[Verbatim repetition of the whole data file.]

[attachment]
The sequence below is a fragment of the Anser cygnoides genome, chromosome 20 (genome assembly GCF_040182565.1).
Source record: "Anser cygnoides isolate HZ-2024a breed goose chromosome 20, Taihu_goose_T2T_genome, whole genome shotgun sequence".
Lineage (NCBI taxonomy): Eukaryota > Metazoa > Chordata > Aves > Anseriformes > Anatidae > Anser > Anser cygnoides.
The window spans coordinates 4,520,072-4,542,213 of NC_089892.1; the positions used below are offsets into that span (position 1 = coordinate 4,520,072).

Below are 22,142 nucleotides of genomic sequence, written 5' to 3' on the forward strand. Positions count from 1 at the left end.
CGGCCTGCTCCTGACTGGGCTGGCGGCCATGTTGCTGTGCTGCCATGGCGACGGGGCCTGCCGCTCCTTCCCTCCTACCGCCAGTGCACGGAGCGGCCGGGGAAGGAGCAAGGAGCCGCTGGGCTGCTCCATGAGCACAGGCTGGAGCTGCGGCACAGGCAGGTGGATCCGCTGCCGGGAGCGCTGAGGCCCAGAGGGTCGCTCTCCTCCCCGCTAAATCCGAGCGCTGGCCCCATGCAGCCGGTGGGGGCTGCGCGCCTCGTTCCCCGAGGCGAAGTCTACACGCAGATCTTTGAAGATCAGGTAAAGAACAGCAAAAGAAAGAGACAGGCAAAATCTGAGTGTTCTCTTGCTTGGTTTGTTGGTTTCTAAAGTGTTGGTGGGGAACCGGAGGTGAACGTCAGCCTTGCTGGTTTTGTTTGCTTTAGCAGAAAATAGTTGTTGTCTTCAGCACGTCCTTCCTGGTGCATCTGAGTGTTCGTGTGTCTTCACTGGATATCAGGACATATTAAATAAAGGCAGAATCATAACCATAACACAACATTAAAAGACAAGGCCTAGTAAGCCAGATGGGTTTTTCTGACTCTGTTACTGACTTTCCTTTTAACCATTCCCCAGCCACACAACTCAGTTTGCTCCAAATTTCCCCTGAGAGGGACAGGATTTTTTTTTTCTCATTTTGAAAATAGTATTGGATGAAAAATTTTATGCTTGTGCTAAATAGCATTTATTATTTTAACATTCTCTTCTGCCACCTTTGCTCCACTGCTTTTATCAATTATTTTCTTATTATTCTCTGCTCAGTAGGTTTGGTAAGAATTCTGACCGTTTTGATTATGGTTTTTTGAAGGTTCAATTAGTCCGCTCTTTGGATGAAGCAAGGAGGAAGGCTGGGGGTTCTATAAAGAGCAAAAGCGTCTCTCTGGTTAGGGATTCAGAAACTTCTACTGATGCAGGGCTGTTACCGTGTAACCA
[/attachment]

The sequence below is a fragment of the Anser cygnoides genome, chromosome 20 (genome assembly GCF_040182565.1).
Source record: "Anser cygnoides isolate HZ-2024a breed goose chromosome 20, Taihu_goose_T2T_genome, whole genome shotgun sequence".
Lineage (NCBI taxonomy): Eukaryota > Metazoa > Chordata > Aves > Anseriformes > Anatidae > Anser > Anser cygnoides.
The window spans coordinates 4,520,072-4,542,213 of NC_089892.1; the positions used below are offsets into that span (position 1 = coordinate 4,520,072).

Below are 22,142 nucleotides of genomic sequence, written 5' to 3' on the forward strand. Positions count from 1 at the left end.
CGGCCTGCTCCTGACTGGGCTGGCGGCCATGTTGCTGTGCTGCCATGGCGACGGGGCCTGCCGCTCCTTCCCTCCTACCGCCAGTGCACGGAGCGGCCGGGGAAGGAGCAAGGAGCCGCTGGGCTGCTCCATGAGCACAGGCTGGAGCTGCGGCACAGGCAGGTGGATCCGCTGCCGGGAGCGCTGAGGCCCAGAGGGTCGCTCTCCTCCCCGCTAAATCCGAGCGCTGGCCCCATGCAGCCGGTGGGGGCTGCGCGCCTCGTTCCCCGAGGCGAAGTCTACACGCAGATCTTTGAAGATCAGGTAAAGAACAGCAAAAGAAAGAGACAGGCAAAATCTGAGTGTTCTCTTGCTTGGTTTGTTGGTTTCTAAAGTGTTGGTGGGGAACCGGAGGTGAACGTCAGCCTTGCTGGTTTTGTTTGCTTTAGCAGAAAATAGTTGTTGTCTTCAGCACGTCCTTCCTGGTGCATCTGAGTGTTCGTGTGTCTTCACTGGATATCAGGACATATTAAATAAAGGCAGAATCATAACCATAACACAACATTAAAAGACAAGGCCTAGTAAGCCAGATGGGTTTTTCTGACTCTGTTACTGACTTTCCTTTTAACCATTCCCCAGCCACACAACTCAGTTTGCTCCAAATTTCCCCTGAGAGGGACAGGATTTTTTTTTTCTCATTTTGAAAATAGTATTGGATGAAAAATTTTATGCTTGTGCTAAATAGCATTTATTATTTTAACATTCTCTTCTGCCACCTTTGCTCCACTGCTTTTATCAATTATTTTCTTATTATTCTCTGCTCAGTAGGTTTGGTAAGAATTCTGACCGTTTTGATTATGGTTTTTTGAAGGTTCAATTAGTCCGCTCTTTGGATGAAGCAAGGAGGAAGGCTGGGGGTTCTATAAAGAGCAAAAGCGTCTCTCTGGTTAGGGATTCAGAAACTTCTACTGATGCAGGGCTGTTACCGTGTAACCA